Gendered Hierarchies of Dependency

Gendered Hierarchies of Dependency: New book by Dr Patrizia Kokot-Blamey explores how organisational hierarchies are negotiated across borders and takes aim at persistent underrepresentation of women in top positions in Professional Service Firms.

Gendered Hierarchies of Dependency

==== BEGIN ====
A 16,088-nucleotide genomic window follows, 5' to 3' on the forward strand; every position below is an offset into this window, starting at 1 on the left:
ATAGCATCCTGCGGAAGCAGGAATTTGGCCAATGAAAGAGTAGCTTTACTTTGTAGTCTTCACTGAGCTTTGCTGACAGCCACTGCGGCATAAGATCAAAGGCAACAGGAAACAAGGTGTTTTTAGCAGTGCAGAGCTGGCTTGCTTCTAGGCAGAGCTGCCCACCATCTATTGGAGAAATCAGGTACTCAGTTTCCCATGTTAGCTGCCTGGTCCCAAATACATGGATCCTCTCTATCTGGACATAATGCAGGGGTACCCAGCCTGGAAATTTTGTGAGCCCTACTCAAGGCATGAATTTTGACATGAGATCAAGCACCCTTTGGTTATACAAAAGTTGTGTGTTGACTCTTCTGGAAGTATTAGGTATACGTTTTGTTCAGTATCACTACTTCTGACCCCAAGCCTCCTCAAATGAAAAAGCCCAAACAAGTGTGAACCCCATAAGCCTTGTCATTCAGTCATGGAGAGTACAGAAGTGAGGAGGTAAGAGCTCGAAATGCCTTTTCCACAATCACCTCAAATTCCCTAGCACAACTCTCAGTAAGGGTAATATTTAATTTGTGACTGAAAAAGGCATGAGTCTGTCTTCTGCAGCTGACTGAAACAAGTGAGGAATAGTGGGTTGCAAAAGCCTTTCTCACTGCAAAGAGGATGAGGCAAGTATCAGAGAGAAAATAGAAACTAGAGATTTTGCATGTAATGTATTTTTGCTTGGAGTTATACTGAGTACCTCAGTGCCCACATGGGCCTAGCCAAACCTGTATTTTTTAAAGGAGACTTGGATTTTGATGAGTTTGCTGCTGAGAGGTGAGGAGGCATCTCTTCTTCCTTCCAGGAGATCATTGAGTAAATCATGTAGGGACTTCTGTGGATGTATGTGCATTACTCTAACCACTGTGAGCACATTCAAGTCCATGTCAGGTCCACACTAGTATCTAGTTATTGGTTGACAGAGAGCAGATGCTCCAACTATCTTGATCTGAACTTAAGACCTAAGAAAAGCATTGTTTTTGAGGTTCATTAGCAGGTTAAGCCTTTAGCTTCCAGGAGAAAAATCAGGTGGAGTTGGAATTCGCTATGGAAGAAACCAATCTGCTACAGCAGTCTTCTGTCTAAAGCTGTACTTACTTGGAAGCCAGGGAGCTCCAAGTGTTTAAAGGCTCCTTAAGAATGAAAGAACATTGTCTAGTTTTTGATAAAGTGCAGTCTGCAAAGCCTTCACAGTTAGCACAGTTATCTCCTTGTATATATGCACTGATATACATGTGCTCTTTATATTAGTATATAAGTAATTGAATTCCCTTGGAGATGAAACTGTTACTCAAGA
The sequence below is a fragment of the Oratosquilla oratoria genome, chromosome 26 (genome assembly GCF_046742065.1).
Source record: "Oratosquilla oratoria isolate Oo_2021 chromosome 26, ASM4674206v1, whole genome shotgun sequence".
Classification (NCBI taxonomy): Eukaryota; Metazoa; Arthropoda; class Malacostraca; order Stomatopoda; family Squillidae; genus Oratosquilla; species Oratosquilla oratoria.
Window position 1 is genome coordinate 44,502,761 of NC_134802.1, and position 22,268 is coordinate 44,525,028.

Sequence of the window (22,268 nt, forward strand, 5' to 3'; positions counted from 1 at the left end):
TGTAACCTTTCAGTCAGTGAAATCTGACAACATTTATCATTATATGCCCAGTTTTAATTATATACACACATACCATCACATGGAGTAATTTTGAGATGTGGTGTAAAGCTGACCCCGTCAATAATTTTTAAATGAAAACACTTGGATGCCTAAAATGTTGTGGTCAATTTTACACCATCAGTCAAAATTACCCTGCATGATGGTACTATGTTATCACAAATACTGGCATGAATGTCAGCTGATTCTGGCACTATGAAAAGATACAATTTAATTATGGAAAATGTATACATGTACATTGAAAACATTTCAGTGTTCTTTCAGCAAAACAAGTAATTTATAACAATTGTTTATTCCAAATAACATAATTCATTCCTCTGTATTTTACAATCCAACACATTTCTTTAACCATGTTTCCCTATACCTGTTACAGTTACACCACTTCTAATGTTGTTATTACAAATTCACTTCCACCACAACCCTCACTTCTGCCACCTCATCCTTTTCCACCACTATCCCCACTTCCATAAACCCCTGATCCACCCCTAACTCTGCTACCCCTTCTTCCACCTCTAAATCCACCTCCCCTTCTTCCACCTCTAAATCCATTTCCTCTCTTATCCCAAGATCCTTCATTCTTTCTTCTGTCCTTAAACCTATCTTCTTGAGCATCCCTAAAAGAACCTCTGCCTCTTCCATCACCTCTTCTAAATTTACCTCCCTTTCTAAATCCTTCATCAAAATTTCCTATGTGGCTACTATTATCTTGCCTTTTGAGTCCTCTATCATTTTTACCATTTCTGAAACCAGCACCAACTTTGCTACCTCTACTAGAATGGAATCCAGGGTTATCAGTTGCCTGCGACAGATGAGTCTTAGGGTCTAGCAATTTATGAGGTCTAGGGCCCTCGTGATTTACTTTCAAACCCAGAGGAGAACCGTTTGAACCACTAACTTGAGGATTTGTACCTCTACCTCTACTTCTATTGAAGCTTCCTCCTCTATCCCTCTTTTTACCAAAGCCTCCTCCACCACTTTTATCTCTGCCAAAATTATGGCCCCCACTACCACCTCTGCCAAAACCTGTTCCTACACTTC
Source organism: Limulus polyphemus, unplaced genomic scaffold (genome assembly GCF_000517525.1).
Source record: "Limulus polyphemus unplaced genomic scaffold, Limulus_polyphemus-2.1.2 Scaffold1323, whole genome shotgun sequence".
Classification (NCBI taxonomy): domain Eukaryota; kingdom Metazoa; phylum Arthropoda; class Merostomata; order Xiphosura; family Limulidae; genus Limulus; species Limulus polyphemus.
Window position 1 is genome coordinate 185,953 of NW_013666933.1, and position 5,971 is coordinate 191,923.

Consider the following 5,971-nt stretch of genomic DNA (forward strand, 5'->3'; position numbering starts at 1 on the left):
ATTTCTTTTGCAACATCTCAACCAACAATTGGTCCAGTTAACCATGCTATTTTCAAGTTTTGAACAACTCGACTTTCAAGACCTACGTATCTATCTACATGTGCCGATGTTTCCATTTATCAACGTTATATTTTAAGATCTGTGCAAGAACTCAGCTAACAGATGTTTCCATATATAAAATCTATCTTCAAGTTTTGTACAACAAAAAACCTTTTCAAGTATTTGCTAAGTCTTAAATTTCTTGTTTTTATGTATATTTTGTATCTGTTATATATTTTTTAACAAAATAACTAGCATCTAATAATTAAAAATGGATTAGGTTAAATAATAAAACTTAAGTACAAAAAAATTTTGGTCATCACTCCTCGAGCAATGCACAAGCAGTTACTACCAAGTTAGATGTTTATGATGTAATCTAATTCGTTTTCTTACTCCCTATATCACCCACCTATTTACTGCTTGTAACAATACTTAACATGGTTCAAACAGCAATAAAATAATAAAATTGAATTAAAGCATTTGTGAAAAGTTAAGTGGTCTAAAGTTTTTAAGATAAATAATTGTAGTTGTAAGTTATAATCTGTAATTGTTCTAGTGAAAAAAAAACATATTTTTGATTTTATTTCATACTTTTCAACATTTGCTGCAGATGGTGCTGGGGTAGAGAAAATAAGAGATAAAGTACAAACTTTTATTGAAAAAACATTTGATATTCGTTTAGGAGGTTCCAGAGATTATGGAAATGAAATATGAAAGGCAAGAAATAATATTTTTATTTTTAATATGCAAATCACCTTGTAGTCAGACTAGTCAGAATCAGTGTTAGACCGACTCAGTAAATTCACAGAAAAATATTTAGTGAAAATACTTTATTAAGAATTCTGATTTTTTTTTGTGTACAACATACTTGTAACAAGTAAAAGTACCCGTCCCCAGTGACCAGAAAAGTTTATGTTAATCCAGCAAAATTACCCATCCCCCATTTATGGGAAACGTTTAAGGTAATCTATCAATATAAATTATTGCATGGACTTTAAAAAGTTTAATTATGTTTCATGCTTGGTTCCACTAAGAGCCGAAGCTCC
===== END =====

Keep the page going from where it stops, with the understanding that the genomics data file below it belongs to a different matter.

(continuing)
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Women’s access to the professions has improved remarkably over the past 20 years, and Professional Service Firms such as the Big-4 have invested heavily in Equality, Diversity, and Inclusion drives, with some, such as Deloitte, regularly featuring in Best Workplaces for Women rankings. But the number of women at the very top has failed to budge significantly over the same period with women making up just over 20-23% of partners in larger firms. The new book ‘Gendered Hierarchies of Dependency’ by Dr Patrizia Kokot-Blamey analyses this stickiness at the top of a profession which plays a vital role in shaping decisions significant to the economy at large - auditing accounts, advising governments, navigating takeovers, and planning and executing restructuring and downsizing exercises.Using a cross-national comparative lens, this new book queries whether a focus on performance, blind recruitment, and data-driven HR interventions has done anything but alienate people from one other. Dr Patrizia Kokot-Blamey explains: ‘We all spend so much time at work and, at the same time, work for many of us is no longer a place where we develop friendships or relationships of trust.  A shift away from relationship-based hiring has succeeded in getting more women through the door, but when we look at it comparatively, we can see that they are not as secure in their positions.’At the same time, Kokot-Blamey finds that the price of making it to the top is still frequently motherhood, indicating that flexible working and equal opportunity initiatives continue to fail in their purpose. “There is nothing wrong with prioritising one’s career, but for many women giving up family life and motherhood in this way will be a cost too high to pay”, says Kokot-Blamey.Praise for the book includes: “Drawing on a rich body of empirical material, Patrizia Kokot-Blamey offers a compelling comparative analysis of how women partners make sense of careers, sexism, motherhood, and job security in Germany and the UK. A thought-provoking book!” Elisabeth Kelan, University of Essex (author of ‘Men Stepping Forward: Leading Your Organisation on the Path to Inclusion). “Gendered Hierarchies of Dependency provides a stark reminder of the pressure employers place on workers even at high levels in organisations to comply with their conditions or else face redundancy and that, while there has been a profound change in women’s lifestyles, limitations remain, not so much from the fact that they care but that many men do not.” Diane Perrons, LSE (author of ‘Is Austerity Gendered?’)  The book is available in hardback and ebook from publisher Oxford University Press.A one-hour virtual lunch time book launch organised by the Centre for Research in Equality and Diversity, QMUL will take place on Thursday 7 September 2023 at 12-1pm. Here Dr Kokot-Blamey will be joined by Professor Elisabeth Kelan (University of Essex), Dr Katharina Luh (Partner with EY), and Professor Suki Sian (QMUL). Book your place on Eventbrite.Dr Patrizia Kokot-Blamey is available to write articles or for interviews. Please contact James Cleeton in Queen Mary University of London’s press office: / 020 7882 6514About Dr Patrizia Kokot-BlameyDr Patrizia Kokot-Blamey is a Senior Lecturer in Organisation Studies at Queen Mary University of London. She holds a Ph.D in Gender Studies from the LSE and undergraduate and a Master’s degree in Economics from Maastricht University. She writes on women and the professions, fertility and employment and has published in top journals such as Accounting, Organizations and Society (FT Top 50) and Gender, Work and Organizations. About Queen Mary University of LondonAt Queen Mary University of London, we believe that a diversity of ideas helps us achieve the previously unthinkable. Throughout our history, we’ve fostered social justice and improved lives through academic excellence – and we continue to live and breathe this spirit today, not because it’s simply ‘the right thing to do’ but for what it helps us achieve and the intellectual brilliance it delivers. A member of the prestigious Russell Group, Queen Mary is a research-intensive university that connects minds worldwide. We work across the humanities and social sciences, medicine and dentistry, and science and engineering, with inspirational teaching directly informed by our world-leading research. Our distinctive history stretching back to 1785 is built on four historic institutions (the London Hospital Medical College, St Bartholomew’s Medical College, Westfield College and Queen Mary College) with a shared vision to provide hope and opportunity for the less privileged or otherwise under-represented. Today, we remain true to that belief in opening the doors of opportunity for anyone with the potential to succeed and helping to build a future we can all be proud of. Visit to find out more.Think-Women-IWD-2024-Event-Patrizia-Kokot-Blamey-in-text

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